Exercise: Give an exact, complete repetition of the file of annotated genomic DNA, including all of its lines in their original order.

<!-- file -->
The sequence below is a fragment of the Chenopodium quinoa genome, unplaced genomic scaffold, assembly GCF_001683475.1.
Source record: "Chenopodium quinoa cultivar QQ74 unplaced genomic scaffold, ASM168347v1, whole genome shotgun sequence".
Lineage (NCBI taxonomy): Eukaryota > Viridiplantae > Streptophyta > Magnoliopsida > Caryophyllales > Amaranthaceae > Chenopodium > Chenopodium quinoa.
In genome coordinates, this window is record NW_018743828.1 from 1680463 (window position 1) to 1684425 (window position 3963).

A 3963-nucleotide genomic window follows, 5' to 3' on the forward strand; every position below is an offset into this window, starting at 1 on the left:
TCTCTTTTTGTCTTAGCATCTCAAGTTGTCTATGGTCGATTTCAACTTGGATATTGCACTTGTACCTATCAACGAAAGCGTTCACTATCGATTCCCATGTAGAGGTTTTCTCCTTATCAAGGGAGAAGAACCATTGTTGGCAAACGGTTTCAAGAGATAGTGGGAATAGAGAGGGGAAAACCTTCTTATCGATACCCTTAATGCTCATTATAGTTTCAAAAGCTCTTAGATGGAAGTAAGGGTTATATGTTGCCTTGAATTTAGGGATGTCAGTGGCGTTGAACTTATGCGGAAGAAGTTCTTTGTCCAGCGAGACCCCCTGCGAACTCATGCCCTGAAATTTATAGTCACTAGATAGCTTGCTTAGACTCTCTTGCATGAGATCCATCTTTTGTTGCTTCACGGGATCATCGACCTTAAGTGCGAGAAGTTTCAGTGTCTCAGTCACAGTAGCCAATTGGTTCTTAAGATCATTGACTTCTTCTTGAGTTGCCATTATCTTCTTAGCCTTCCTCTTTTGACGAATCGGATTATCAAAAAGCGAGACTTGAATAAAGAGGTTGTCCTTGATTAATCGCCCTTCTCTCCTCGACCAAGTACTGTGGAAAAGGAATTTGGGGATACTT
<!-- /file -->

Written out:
The sequence below is a fragment of the Chenopodium quinoa genome, unplaced genomic scaffold, assembly GCF_001683475.1.
Source record: "Chenopodium quinoa cultivar QQ74 unplaced genomic scaffold, ASM168347v1, whole genome shotgun sequence".
Lineage (NCBI taxonomy): Eukaryota > Viridiplantae > Streptophyta > Magnoliopsida > Caryophyllales > Amaranthaceae > Chenopodium > Chenopodium quinoa.
In genome coordinates, this window is record NW_018743828.1 from 1680463 (window position 1) to 1684425 (window position 3963).

A 3963-nucleotide genomic window follows, 5' to 3' on the forward strand; every position below is an offset into this window, starting at 1 on the left:
TCTCTTTTTGTCTTAGCATCTCAAGTTGTCTATGGTCGATTTCAACTTGGATATTGCACTTGTACCTATCAACGAAAGCGTTCACTATCGATTCCCATGTAGAGGTTTTCTCCTTATCAAGGGAGAAGAACCATTGTTGGCAAACGGTTTCAAGAGATAGTGGGAATAGAGAGGGGAAAACCTTCTTATCGATACCCTTAATGCTCATTATAGTTTCAAAAGCTCTTAGATGGAAGTAAGGGTTATATGTTGCCTTGAATTTAGGGATGTCAGTGGCGTTGAACTTATGCGGAAGAAGTTCTTTGTCCAGCGAGACCCCCTGCGAACTCATGCCCTGAAATTTATAGTCACTAGATAGCTTGCTTAGACTCTCTTGCATGAGATCCATCTTTTGTTGCTTCACGGGATCATCGACCTTAAGTGCGAGAAGTTTCAGTGTCTCAGTCACAGTAGCCAATTGGTTCTTAAGATCATTGACTTCTTCTTGAGTTGCCATTATCTTCTTAGCCTTCCTCTTTTGACGAATCGGATTATCAAAAAGCGAGACTTGAATAAAGAGGTTGTCCTTGATTAATCGCCCTTCTCTCCTCGACCAAGTACTGTGGAAAAGGAATTTGGGGATACTT